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Short report
Trichomonas vaginalis infection is uncommon in the British general population: implications for clinical testing and public health screening
  1. Nigel Field1,2,
  2. Soazig Clifton1,
  3. Sarah Alexander3,
  4. Catherine A Ison3,
  5. Rumena Khanom3,
  6. Pamela Saunders3,
  7. Gwenda Hughes2,
  8. Laura Heath1,
  9. Simon Beddows4,
  10. Catherine H Mercer1,
  11. Clare Tanton1,
  12. Anne M Johnson1,
  13. Pam Sonnenberg1
  1. 1Research Department of Infection and Population Health, University College London, London, UK
  2. 2Public Health England, National Centre for Infectious Disease Surveillance and Control (CIDSC), London, UK
  3. 3Sexually Transmitted Bacteria Reference Unit, Microbiological Services, Public Health England, London, UK
  4. 4Virus Reference Department, Public Health England, London, UK
  1. Correspondence to Dr Nigel Field, Research Department of Infection and Population Health, University College London, London WC1E 6JB, UK; Nigel.field{at}


Introduction Variable use of new molecular assays, asymptomatic infections and a lack of population data mean that the population burden of Trichomonas vaginalis is uncertain. We investigated the age-specific prevalence of T. vaginalis within the sexually active British general population to inform testing strategies.

Methods Britain's third National Survey of Sexual Attitudes and Lifestyle (Natsal-3) is a probability sample survey of 15 162 individuals aged 16–74 years, undertaken during 2010–2012. Urine from 4386 participants aged 16–44 years reporting ≥1 lifetime sexual partner was tested for T. vaginalis using in-house real-time PCR.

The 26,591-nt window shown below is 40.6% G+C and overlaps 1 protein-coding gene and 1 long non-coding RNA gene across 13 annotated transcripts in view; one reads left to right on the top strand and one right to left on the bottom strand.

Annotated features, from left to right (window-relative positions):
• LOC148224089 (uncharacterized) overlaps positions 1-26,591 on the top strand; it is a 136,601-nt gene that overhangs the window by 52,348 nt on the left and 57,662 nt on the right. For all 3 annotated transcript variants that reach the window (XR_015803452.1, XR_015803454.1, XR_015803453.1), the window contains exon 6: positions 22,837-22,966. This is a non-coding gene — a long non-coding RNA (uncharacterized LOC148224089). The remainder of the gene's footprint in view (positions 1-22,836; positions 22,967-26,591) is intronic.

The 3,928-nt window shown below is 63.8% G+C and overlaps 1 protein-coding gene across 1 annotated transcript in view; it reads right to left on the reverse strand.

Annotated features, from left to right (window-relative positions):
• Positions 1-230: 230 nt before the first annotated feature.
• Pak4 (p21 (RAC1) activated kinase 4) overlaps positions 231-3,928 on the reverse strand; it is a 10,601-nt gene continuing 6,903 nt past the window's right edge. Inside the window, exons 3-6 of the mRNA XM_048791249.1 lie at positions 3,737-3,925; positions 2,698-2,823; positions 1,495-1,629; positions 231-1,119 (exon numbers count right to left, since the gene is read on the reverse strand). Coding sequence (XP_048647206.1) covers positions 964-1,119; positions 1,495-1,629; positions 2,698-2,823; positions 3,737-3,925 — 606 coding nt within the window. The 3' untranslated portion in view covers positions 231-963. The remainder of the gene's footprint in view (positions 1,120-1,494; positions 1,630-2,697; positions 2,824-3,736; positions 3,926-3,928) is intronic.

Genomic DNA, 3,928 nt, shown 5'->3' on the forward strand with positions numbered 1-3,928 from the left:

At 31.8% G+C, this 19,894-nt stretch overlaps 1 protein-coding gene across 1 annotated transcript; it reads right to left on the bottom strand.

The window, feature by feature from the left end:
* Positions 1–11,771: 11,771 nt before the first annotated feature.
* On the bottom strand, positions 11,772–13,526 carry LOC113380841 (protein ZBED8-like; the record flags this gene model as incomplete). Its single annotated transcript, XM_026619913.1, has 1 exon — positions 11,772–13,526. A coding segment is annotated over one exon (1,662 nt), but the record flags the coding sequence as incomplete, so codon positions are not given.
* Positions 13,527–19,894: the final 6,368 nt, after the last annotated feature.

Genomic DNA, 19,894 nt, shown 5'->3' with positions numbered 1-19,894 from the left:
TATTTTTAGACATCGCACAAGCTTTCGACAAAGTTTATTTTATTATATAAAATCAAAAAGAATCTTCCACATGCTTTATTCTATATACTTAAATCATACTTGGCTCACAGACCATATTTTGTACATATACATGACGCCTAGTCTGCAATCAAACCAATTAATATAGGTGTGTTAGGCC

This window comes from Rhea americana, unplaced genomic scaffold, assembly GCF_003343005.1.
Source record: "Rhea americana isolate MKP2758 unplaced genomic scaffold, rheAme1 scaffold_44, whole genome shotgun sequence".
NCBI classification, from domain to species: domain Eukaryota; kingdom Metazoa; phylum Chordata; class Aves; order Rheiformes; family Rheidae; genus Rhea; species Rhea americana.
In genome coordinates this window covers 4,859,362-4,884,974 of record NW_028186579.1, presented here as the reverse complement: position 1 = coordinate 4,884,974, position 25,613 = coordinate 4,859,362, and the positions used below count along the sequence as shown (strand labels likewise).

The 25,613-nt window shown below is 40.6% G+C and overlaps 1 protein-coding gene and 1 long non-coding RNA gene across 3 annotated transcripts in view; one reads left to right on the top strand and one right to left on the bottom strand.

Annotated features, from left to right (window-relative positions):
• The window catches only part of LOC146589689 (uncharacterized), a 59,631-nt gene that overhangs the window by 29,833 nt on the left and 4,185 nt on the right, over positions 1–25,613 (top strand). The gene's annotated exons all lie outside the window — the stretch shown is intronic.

Results Urinary T. vaginalis was detected in seven women and no men providing urine samples, giving a weighted prevalence estimate of 0.3% (95% CI 0.1% to 0.5%) in sexually experienced women aged 16–44 years. Of the seven women with T. vaginalis detected, four were of black or mixed ethnicity (prevalence 2.7% (0.9% to 7.7%) in this group) and five reported recent partners of black or mixed ethnicity. Six of the women reported symptoms, and five reported sexual health clinic attendance in the past 5 years (prevalence in those reporting clinic attendance: 1.0% (0.4% to 2.3%)). The prevalence of a self-reported history of T. vaginalis (past 5 years) was 0.1% (0.0% to 0.2%) in women and 0.0% (0.0% to 0.2%) in men aged 16–44 years.

Conclusions Our British population prevalence estimates indicate that T. vaginalis is a rare infection. These data support policies that restrict asymptomatic screening for T. vaginalis and suggest deployment of molecular tests should be focused within clinical settings and guided by symptoms and local demography.


This is an Open Access article distributed in accordance with the terms of the Creative Commons Attribution (CC BY 4.0) license, which permits others to distribute, remix, adapt and build upon this work, for commercial use, provided the original work is properly cited. See:

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